The floor you see today is covered in Victorian quarry tiles, dating from around the 1840's and possibly locally made. There were brickworks nearby, which gave a plentiful supply of terracotta, while the nearby River Trent provided good transport links.
Back in the 15th century, you would have stepped down into the Great Hall and found the floor flattened down and covered in 'Thresh' - short lengths of chopped straw, glued down with animal blood and compacted down by human feet. To stop thresh from drifting out of the door openings, a wooden strip was attached below the door - a "Thresh hold".
A good way to impress visitors in medieval times was by the installation of a tiled central fire area or a tiled walkway in front of the raised Dais; which supported the Top or High Table.
Terracotta literally means "Earth clay" –it's generally red due to the iron content, but can be other colours too. In the past, bricks and tiles were often fired in a "clamp". This is made by layers of clay objects and straw being built up into a stack. A large fire was lit on top and allowed to burn down through the stack, gradually heating up the clay to around 800 degrees, and sometimes higher temperatures were achieved.
Terracotta goes darker the higher the temperature it is fired to, so you tell how hot medieval kilns were depending on the shade. A very light orange indicates 800 to 1000 degrees. Deep red is closer to 1100. Higher temperatures were difficult to achieve and not particularly desirable. The terracotta becomes very dark and brittle as the iron content bloats and melts, the tiles would also be more prone to distorting which of course is no good for laying a flat floor.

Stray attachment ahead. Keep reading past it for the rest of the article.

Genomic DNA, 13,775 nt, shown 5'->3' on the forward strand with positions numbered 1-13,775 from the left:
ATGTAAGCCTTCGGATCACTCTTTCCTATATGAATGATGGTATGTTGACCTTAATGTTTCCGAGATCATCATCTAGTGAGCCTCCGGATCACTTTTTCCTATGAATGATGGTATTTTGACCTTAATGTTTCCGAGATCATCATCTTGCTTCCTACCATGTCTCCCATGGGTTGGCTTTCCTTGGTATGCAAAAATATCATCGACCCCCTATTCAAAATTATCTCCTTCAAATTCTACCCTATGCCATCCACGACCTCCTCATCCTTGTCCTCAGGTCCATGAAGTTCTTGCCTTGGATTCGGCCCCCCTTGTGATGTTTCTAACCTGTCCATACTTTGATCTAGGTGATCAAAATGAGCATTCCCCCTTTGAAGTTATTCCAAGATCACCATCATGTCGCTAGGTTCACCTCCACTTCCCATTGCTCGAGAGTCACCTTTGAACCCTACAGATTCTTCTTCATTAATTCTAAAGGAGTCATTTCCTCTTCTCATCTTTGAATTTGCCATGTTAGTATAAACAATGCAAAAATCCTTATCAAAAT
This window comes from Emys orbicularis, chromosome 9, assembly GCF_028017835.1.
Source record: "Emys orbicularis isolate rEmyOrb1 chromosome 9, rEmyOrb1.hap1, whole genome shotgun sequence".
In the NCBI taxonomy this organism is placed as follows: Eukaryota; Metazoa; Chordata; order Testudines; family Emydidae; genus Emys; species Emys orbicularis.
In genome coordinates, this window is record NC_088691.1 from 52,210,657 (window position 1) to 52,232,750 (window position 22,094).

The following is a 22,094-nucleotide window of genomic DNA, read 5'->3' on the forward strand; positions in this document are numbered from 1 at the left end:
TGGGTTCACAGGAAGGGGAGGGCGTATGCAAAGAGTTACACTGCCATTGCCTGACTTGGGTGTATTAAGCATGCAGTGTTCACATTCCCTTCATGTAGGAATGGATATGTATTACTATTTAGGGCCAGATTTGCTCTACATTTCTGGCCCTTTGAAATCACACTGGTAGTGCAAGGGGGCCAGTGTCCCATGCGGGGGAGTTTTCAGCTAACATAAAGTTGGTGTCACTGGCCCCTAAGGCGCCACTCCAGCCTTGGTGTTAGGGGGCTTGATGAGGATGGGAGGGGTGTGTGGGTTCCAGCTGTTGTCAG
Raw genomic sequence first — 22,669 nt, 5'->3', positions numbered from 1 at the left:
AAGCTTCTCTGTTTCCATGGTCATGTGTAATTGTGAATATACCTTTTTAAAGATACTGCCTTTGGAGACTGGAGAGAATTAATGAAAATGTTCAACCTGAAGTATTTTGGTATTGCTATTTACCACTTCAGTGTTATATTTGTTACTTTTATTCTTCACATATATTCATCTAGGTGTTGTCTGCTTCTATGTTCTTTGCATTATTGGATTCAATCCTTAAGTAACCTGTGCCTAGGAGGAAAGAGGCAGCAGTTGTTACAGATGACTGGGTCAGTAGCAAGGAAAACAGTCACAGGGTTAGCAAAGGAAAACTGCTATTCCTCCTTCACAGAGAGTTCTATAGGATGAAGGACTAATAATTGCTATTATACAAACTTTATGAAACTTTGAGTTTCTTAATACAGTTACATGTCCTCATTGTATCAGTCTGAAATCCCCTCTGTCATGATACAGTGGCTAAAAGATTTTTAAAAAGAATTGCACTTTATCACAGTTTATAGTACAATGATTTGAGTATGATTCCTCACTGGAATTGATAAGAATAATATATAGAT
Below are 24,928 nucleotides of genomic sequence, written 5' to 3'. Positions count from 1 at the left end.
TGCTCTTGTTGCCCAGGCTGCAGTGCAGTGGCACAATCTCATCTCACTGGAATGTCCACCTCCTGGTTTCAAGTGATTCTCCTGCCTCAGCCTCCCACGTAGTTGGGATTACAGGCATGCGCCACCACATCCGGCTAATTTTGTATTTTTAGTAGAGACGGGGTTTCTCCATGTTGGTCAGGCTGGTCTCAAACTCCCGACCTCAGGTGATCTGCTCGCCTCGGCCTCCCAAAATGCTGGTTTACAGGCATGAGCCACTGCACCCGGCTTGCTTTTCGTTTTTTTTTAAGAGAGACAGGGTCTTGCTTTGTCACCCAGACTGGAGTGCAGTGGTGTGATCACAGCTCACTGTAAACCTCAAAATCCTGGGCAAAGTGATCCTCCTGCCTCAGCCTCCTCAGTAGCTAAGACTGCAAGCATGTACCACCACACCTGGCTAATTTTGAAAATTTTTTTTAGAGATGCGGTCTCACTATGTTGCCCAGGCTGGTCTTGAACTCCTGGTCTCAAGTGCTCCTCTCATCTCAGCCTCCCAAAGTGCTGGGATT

Medieval tiles were not like the big utilitarian Victorian slabs, they would be small, maybe 3 or 4 inch square and inlaid with lighter coloured clays in heraldic patterns and designs, and crucially, they were often glazed.
Glaze was a thin layer of ground lead and sometimes flint applied to the surface of the tile and fired in a kiln. They can't be fired in a clamp- it would damage the shiny finish of the glaze, it requires a much more labour intensive wood fired kiln. This would be tunnel shaped, usually built on a slope to draw in oxygen, which generated temperatures of 1000 degrees or more, melting the lead to a smooth shiny finish. Lead glaze was (and still is) manufactured by heating and melting Galena, a mineral that can be found in abundance in the Peak District and other parts of the Midlands. Skimming off the top of the molten Galena you acquire a material called Litharge- a type of lead. Litharge was invariably contaminated with iron from the surrounding earth which results in the white clays used to inlay the patterns appearing yellow after firing.
None of this lengthy process comes cheap. At the end of the day the objective is to impress your visitors by demonstrating both your taste and your wealth!